Entering Roxanne’s Lounge on Wardlow Road is like stepping back to the future.
An illuminated onyx stone bartop stretches towards the back of the building’s historic brick interior. Ornately textured gold ceiling tiles hang over a well-used red pool table. And vintage accessories–from an old apothecary scale to a 1940s telephone booth that was once installed at the Los Angeles Coliseum–are found throughout the two year-old bar and restaurant.
But this isn’t some overpriced, bougie joint that has been mistakenly dropped in working class Long Beach. It’s a neighborhood bar that has become unlike any other, one that respects its community’s rich history, acknowledges its local owner’s Central American roots and, with a newfound love of all things craft, seeks to bring more much-deserved attention to California Heights’ main drag.
In addition to rallying nearby business owners to form the “Wardlow Strip” corridor, Roxanne’s owner Robert Molina constantly offers his space for community get-togethers, neighborhood meetings and weekly events from trivia to blues jams that are inclusive of everyone in his diverse surroundings.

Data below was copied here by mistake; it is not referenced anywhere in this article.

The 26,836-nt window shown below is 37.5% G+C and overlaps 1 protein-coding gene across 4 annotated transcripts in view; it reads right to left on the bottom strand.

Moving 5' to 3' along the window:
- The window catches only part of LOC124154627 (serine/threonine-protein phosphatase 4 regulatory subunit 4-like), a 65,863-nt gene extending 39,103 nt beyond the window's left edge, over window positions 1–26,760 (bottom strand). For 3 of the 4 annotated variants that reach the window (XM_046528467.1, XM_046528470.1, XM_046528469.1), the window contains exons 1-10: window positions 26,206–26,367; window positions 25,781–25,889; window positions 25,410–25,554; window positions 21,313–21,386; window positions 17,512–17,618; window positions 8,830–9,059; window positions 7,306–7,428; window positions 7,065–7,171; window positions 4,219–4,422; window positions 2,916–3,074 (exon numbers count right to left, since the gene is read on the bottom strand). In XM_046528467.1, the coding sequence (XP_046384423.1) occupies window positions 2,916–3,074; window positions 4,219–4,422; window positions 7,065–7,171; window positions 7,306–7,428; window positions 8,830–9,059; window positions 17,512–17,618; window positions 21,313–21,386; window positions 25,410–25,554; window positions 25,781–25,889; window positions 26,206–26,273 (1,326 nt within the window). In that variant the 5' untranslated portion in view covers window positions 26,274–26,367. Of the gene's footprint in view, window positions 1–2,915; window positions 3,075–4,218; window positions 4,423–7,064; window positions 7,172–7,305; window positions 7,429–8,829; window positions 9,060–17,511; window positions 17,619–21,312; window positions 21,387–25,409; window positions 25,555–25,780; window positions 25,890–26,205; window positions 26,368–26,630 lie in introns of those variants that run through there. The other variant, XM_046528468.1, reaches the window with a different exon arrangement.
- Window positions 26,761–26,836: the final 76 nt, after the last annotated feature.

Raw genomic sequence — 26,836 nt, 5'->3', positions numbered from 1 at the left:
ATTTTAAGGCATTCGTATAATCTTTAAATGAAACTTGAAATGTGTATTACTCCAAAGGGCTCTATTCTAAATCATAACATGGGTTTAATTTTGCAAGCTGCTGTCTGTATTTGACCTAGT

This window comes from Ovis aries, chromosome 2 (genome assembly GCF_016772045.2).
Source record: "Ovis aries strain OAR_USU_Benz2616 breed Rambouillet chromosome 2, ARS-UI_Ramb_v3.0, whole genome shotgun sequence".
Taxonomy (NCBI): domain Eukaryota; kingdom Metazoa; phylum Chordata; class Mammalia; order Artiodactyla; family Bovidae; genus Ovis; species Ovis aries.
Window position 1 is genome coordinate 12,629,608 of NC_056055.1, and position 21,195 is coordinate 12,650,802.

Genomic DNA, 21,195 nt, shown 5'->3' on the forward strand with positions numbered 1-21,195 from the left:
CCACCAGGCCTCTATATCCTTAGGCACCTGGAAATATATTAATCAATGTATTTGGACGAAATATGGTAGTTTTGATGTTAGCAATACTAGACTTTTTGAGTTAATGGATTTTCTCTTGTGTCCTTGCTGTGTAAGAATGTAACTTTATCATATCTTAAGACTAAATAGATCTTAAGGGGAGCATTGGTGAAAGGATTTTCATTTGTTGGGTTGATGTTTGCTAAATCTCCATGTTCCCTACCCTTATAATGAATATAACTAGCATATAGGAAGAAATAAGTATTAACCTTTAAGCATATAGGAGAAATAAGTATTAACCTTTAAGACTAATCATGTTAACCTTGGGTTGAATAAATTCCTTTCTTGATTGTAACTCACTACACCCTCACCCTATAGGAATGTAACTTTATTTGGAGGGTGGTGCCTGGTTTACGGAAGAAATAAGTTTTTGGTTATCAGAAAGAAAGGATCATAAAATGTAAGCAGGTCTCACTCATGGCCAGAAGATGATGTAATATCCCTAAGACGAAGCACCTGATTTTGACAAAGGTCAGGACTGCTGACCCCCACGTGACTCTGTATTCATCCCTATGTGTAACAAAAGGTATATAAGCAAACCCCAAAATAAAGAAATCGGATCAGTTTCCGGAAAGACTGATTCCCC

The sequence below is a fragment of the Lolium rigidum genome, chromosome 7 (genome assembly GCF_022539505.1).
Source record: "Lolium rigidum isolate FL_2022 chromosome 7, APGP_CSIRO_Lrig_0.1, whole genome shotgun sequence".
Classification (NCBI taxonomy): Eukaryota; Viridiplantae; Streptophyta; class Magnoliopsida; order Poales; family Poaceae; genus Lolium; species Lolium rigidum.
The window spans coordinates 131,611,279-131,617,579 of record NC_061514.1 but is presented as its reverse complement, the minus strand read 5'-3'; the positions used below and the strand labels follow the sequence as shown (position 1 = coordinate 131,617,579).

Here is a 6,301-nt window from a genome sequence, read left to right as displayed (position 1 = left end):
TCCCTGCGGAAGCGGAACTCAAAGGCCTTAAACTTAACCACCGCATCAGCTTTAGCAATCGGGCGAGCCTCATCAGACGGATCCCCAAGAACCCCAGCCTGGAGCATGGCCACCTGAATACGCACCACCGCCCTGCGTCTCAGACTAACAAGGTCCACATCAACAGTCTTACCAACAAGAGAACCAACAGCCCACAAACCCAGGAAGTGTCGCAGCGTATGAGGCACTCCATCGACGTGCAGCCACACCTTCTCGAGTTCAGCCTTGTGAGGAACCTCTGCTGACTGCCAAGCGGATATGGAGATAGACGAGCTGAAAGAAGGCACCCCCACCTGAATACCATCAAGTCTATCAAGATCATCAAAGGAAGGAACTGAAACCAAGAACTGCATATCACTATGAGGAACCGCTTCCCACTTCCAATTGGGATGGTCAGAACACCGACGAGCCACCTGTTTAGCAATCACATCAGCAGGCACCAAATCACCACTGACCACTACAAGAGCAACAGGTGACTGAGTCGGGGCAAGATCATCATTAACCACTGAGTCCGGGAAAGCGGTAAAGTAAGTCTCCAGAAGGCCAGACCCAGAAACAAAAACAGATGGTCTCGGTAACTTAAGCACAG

“We could easily be passive business owners and just serve whoever comes in, but our interest here is much more than that,” says Roxanne’s owner, Robert Molina. “We’re here to bring the area more into the limelight. Bixby Knolls has a great following and everyone knows of the Atlantic corridor, but Wardlow was more abandoned–at least compared to back in the ’40s and ’50s. Back during the whole Boeing-Douglas era, they used this as an artery [to the plants] from the freeways, but it kind of got lost and we’re here to liven it back up.”
When Molina opened Roxanne’s in early 2011, his main goal was to dissociate the new project from the dingy, sports bar that had previously occupied his 1944 structure. He pulled out the low-slung drop ceiling, initiated a simple weekend dress code and told his bartenders not to be afraid to turn off the TVs and force people to talk to one another instead.
Over time, as the diverse members of the surrounding community began to discover and accept Roxanne’s good intentions, he put more of himself into the bar.
In the last year, the menu has gone from bar foods to abuelita-crafed Latin favorites. The macro drafts are now mostly craft beer. And big changes have been made to the bar’s cocktail program, which eschews the Long Beach standard of scantily dressed ladies dousing sodas in Absolut and Jack Daniels for vest-wearing mixologists, who expertly shake fresh juices and small-batch spirits into an affordable pinkie-out worthy cocktail.
Molina calls his transformed hangout “The New Roxanne’s,” a longtime work in progress that is finally ready for its close up.
“This is the place to step into the world of craft and expand your palate,” he says. “It’s entry-level here at Roxanne’s. We made the switch over from the big-name alcohol brands to the more small-batch, craft spirits and want to help people learn that there’s all these great flavors and here’s the reason why. It’s just about using the better products.”